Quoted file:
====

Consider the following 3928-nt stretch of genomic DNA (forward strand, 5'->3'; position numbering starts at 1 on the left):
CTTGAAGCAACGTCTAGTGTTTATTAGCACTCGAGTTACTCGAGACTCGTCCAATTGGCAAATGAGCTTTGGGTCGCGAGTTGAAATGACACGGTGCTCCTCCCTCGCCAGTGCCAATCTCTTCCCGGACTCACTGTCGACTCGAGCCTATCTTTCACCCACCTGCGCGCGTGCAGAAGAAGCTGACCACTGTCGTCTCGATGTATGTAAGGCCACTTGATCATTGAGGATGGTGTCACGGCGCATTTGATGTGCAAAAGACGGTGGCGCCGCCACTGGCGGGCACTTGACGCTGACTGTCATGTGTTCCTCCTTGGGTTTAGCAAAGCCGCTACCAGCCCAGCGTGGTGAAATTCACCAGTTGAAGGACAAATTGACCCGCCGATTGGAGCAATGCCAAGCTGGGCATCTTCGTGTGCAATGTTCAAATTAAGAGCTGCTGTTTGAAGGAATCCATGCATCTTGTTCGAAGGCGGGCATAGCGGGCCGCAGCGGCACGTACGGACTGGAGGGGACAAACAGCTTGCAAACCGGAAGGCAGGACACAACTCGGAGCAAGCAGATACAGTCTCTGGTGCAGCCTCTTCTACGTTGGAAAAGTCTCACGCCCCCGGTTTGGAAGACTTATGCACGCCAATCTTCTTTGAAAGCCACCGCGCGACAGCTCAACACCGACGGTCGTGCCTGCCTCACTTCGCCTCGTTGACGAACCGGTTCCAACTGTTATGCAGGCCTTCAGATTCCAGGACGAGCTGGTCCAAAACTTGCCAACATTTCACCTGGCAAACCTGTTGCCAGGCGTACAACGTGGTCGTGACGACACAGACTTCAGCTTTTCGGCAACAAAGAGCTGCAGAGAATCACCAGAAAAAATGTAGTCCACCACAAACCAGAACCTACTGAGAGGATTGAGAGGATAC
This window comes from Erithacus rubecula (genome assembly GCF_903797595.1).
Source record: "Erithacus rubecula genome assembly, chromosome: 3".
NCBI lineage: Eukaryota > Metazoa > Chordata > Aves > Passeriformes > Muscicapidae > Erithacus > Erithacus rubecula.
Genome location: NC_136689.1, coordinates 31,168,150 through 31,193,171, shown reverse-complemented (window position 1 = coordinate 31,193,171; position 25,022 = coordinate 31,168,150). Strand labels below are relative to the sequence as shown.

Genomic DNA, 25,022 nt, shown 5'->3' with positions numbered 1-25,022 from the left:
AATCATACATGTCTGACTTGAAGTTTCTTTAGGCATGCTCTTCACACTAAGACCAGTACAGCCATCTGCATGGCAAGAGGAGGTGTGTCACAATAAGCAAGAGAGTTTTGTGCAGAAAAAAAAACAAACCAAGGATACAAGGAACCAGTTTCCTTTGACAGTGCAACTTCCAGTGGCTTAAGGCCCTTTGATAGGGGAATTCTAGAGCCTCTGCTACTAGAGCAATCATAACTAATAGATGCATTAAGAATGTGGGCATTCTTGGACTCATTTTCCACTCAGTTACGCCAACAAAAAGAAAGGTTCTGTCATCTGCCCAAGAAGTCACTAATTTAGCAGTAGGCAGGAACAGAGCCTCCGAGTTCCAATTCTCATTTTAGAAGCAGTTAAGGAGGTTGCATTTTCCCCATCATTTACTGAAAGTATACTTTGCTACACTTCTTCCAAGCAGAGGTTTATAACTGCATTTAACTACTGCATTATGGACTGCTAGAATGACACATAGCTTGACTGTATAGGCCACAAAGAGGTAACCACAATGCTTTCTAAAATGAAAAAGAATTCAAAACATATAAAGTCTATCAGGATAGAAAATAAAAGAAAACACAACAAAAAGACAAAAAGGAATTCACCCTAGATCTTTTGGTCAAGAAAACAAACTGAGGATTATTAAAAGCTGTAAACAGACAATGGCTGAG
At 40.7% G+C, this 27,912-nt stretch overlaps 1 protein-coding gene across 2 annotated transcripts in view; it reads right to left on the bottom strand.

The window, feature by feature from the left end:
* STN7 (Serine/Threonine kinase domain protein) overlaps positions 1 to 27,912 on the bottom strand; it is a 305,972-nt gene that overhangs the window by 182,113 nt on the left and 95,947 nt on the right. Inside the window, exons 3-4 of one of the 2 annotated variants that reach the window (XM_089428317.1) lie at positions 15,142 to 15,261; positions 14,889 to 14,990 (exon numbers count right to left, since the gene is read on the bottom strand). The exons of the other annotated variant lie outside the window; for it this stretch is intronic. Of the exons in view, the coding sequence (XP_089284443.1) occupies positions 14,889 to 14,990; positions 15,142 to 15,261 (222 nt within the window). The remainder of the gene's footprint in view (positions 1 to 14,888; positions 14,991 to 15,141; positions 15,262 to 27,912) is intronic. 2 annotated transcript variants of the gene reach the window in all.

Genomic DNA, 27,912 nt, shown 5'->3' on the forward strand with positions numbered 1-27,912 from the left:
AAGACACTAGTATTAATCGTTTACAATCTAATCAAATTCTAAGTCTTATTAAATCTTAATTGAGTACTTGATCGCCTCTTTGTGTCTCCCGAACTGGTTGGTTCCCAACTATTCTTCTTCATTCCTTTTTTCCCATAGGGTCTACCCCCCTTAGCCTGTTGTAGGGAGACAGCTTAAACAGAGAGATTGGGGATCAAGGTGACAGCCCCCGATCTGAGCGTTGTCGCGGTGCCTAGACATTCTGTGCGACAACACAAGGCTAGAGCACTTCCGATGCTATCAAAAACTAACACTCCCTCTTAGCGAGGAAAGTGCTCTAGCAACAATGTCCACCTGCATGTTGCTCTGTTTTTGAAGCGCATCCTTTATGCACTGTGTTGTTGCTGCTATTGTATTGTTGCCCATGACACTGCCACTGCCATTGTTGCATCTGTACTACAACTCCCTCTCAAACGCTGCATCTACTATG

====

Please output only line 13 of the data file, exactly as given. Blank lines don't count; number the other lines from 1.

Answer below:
AAGACACTAGTATTAATCGTTTACAATCTAATCAAATTCTAAGTCTTATTAAATCTTAATTGAGTACTTGATCGCCTCTTTGTGTCTCCCGAACTGGTTGGTTCCCAACTATTCTTCTTCATTCCTTTTTTCCCATAGGGTCTACCCCCCTTAGCCTGTTGTAGGGAGACAGCTTAAACAGAGAGATTGGGGATCAAGGTGACAGCCCCCGATCTGAGCGTTGTCGCGGTGCCTAGACATTCTGTGCGACAACACAAGGCTAGAGCACTTCCGATGCTATCAAAAACTAACACTCCCTCTTAGCGAGGAAAGTGCTCTAGCAACAATGTCCACCTGCATGTTGCTCTGTTTTTGAAGCGCATCCTTTATGCACTGTGTTGTTGCTGCTATTGTATTGTTGCCCATGACACTGCCACTGCCATTGTTGCATCTGTACTACAACTCCCTCTCAAACGCTGCATCTACTATG